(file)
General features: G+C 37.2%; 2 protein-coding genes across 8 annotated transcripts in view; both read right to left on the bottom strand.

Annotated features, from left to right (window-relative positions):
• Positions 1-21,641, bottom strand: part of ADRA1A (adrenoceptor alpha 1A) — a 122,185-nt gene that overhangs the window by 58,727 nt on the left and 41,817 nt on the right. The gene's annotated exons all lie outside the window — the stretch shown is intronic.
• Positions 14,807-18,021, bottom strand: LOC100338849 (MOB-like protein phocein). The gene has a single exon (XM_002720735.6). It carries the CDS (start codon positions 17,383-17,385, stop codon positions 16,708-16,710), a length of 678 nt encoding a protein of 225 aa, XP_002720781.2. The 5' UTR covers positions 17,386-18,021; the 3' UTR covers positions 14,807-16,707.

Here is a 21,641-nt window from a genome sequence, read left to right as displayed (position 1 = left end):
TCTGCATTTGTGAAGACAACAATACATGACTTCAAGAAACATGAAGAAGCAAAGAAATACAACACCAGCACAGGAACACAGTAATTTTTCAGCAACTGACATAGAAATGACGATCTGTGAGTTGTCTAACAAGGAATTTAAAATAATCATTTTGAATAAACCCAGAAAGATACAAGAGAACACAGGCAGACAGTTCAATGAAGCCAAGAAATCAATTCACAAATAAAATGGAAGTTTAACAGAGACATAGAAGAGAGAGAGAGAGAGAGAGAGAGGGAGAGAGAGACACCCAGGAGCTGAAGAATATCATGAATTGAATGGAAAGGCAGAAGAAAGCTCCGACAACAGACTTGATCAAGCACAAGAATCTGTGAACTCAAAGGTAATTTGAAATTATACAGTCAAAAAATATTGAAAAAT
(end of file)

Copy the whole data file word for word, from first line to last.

General features: G+C 37.2%; 2 protein-coding genes across 8 annotated transcripts in view; both read right to left on the bottom strand.

Annotated features, from left to right (window-relative positions):
• Positions 1-21,641, bottom strand: part of ADRA1A (adrenoceptor alpha 1A) — a 122,185-nt gene that overhangs the window by 58,727 nt on the left and 41,817 nt on the right. The gene's annotated exons all lie outside the window — the stretch shown is intronic.
• Positions 14,807-18,021, bottom strand: LOC100338849 (MOB-like protein phocein). The gene has a single exon (XM_002720735.6). It carries the CDS (start codon positions 17,383-17,385, stop codon positions 16,708-16,710), a length of 678 nt encoding a protein of 225 aa, XP_002720781.2. The 5' UTR covers positions 17,386-18,021; the 3' UTR covers positions 14,807-16,707.

Here is a 21,641-nt window from a genome sequence, read left to right as displayed (position 1 = left end):
TCTGCATTTGTGAAGACAACAATACATGACTTCAAGAAACATGAAGAAGCAAAGAAATACAACACCAGCACAGGAACACAGTAATTTTTCAGCAACTGACATAGAAATGACGATCTGTGAGTTGTCTAACAAGGAATTTAAAATAATCATTTTGAATAAACCCAGAAAGATACAAGAGAACACAGGCAGACAGTTCAATGAAGCCAAGAAATCAATTCACAAATAAAATGGAAGTTTAACAGAGACATAGAAGAGAGAGAGAGAGAGAGAGAGAGGGAGAGAGAGACACCCAGGAGCTGAAGAATATCATGAATTGAATGGAAAGGCAGAAGAAAGCTCCGACAACAGACTTGATCAAGCACAAGAATCTGTGAACTCAAAGGTAATTTGAAATTATACAGTCAAAAAATATTGAAAAAT